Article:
World

Thai protesters' caravan wends through capital

BANGKOK (AP) — A crimson tide of protesters snaked its way through the Thai capital Saturday, with thousands of cars, trucks and motorbikes tangling up traffic as demonstrators sought to drum up support for ousting a government they call illegitimate.

The festive caravan of as many as 100,000 "Red Shirt" protesters is to be followed up Sunday with the group making a giant painting from their own blood, the latest shock tactic in their weeklong campaign to force Prime Minister Abhisit Vejjajiva to dissolve Parliament and call new elections.

The day's good mood was marred by two small explosions Saturday night that appeared linked to the political battle. At least one person was reported wounded by what police said was a grenade tossed near the Defense Ministry. Damage was minor at the site and at the new office of the country's National Anti-Corruption Commission.

The raucous procession, which wound its way over 40 miles (70 kilometers), was met with curious and often sympathetic crowds, revealing a level of support in the capital that the conventional wisdom of the Thai press had underestimated.

"I haven't seen any opposition from Bangkok people. People were thankful. They came to cheer us from all walks of life," said Kotchawan Pim-ngern, 40, a flower seller, on a pickup truck. "They all want democracy back."

Not everyone was pleased. Some hecklers held signs saying the demonstrators, many of whom came from rural areas, were not welcome. Thai television stations said a bottle was tossed at one protest leader as he drove by.

The caravan stretched at times at least six miles (10 kilometers) along Bangkok's streets, and Vichai Sangparpai, a commander in the Metropolitan Police, estimated the number of participants at 100,000, though the department later gave a figure of 65,000 people traveling on 10,000 motorcycles and 7,000 cars and trucks.

"Each side, each political party has a lot of support," Abhisit said Saturday. "The issue is not about showing numbers or strength in some kind of demonstration. It's about how we can solve the differences to the best interests of the country."

The protesters consist of supporters of former Prime Minister Thaksin Shinawatra, who was ousted by a 2006 military coup for alleged corruption, and pro-democracy activists who opposed the army takeover.

Thaksin's allies won power in a December 2007 election but were forced out by court rulings. Abhisit's Democrat Party then rallied the support of enough lawmakers to form a coalition government in December 2008.

Thakin's backers believe that Abhisit came to power illegitimately with the connivance of the military, courts and other parts of the traditional ruling class and that only new elections can restore integrity to Thai democracy.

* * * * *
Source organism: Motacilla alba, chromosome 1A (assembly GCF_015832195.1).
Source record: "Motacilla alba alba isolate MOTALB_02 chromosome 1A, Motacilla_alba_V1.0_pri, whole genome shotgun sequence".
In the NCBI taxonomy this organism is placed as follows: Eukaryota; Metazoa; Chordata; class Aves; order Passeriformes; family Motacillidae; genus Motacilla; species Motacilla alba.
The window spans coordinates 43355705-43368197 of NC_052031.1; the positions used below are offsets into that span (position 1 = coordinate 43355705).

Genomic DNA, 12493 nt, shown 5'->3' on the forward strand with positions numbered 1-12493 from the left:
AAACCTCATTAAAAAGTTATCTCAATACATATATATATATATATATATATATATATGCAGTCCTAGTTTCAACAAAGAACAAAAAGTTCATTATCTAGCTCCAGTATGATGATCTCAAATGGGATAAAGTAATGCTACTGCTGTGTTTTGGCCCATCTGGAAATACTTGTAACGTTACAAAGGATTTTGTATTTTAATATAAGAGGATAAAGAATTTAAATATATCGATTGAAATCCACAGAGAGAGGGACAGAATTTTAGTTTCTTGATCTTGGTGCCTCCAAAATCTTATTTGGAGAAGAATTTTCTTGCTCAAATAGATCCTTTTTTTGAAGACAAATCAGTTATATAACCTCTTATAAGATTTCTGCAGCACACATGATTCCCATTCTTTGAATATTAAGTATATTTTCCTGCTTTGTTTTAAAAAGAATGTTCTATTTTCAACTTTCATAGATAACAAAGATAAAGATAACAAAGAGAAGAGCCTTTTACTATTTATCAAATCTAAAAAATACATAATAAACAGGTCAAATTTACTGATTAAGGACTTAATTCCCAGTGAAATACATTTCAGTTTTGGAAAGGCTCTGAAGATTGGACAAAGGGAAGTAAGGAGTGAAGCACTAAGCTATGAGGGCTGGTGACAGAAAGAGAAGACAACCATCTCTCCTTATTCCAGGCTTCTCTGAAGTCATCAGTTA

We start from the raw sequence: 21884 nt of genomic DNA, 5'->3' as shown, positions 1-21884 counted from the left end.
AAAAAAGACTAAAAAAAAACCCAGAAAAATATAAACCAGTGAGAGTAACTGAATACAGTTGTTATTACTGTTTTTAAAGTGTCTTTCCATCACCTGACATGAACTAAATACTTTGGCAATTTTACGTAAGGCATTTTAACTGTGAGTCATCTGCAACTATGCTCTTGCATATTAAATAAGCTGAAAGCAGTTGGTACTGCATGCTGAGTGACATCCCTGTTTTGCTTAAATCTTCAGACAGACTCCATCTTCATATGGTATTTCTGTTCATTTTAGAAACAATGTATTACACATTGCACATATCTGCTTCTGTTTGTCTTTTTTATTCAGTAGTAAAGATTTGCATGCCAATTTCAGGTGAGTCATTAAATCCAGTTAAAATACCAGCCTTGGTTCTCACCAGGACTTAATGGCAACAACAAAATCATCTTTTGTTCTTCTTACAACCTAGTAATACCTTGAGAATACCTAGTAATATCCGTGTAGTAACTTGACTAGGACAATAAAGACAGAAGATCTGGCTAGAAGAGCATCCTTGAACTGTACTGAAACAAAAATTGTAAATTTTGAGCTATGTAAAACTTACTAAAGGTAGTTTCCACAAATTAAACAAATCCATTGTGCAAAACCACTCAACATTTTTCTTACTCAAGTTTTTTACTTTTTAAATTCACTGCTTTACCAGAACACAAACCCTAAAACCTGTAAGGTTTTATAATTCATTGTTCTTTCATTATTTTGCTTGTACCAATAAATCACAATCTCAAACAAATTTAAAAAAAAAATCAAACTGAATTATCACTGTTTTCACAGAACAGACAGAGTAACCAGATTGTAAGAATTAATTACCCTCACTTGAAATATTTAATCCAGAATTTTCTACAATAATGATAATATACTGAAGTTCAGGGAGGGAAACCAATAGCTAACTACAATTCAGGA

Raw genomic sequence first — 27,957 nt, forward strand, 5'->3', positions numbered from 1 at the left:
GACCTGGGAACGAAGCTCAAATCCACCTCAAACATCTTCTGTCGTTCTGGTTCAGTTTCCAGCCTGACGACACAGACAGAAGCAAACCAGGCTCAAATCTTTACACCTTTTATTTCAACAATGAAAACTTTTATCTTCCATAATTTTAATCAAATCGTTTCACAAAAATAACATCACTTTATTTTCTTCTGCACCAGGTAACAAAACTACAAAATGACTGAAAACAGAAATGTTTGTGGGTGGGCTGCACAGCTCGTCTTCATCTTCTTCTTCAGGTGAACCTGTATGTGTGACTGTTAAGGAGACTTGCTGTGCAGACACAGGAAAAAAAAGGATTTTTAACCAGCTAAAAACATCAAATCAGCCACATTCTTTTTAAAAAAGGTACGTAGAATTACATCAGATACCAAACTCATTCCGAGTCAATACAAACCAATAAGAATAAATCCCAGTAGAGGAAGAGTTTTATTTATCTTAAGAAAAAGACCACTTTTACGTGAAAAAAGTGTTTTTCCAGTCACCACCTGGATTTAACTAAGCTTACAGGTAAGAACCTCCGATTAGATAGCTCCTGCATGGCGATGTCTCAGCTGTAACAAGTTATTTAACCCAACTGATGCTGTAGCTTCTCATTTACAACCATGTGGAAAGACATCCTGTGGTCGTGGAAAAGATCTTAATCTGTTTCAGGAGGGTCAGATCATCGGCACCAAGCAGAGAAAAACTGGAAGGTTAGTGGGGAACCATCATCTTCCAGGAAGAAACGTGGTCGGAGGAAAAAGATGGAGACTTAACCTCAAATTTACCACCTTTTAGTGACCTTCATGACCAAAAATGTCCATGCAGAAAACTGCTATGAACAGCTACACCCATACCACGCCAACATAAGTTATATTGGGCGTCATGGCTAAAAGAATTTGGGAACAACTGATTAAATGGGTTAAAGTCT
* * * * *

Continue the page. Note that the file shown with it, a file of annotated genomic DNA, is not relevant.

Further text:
Government officials had warned of possible violence, including the prospect of sabotage and grenade attacks. But the protesters have been disciplined to the point of stopping for traffic lights as they wend their way through town.

Protest leaders during the week disavowed colleagues who threatened violence. No one took responsibility for Saturday night's blasts, which both government and the protesters were likely to regard as a provocation.

Abhisit was also criticized for sleeping and working from an army base for the past week to avoid the demonstrators.

The protesters — formally known as the United Front for Democracy against Dictatorship — may have regained some credibility with Saturday's turnout.

Before the protest began a week ago, they had billed it as a "million-man march," but attracted numbers just cresting over 100,000 by most estimates. The numbers fell by as much as half during the work week.

They also came in for criticism for their "blood sacrifice" tactics, which saw thousands of Red Shirts donate blood to spill at the gates of Abhisit's office, the headquarters of his ruling party and his private residence.

Protest leaders say they have 15 jugs of blood left and plan to use it to create a massive work of art on Sunday.

"Artists and Red Shirts will be invited to partake in a blood painting," said a protest leader, Jatuporn Prompan. They plan to unfurl a giant white cloth on which supporters will be invited to paint pictures, scrawl poems and express political statements.

"The theme of this artwork will be the history of the people's fight for democracy," Jatuporn said.

Large crowds cheered Saturday's protest caravan from the sidewalks as it passed with red flags and ribbons fluttering and car horns honking. Some motorcyclists plastered their license plates with stickers reading "The Red Shirts love Bangkok people."

Protest leaders have been portraying the weeklong demonstrations as a struggle between Thailand's impoverished, mainly rural masses and a Bangkok-based elite insensitive to their plight. The Red Shirts' opponents call them puppets for Thaksin's ambitions to regain power.

"The Red Shirt movement has gone beyond a fight for Thaksin. It began that way, but thanks to good campaigning and media promotion, more people now want to see a change in society," said Somjai Phagaphasvivat, an associate professor of political science at Bangkok's Thammasat University.

"There is no solution or exit to this conflict, not until either the Red Shirts or the government has an upper hand," he said. "Right now each side is waiting for the other to make a move, but all they can do right now is to prevent the situation from going out of control."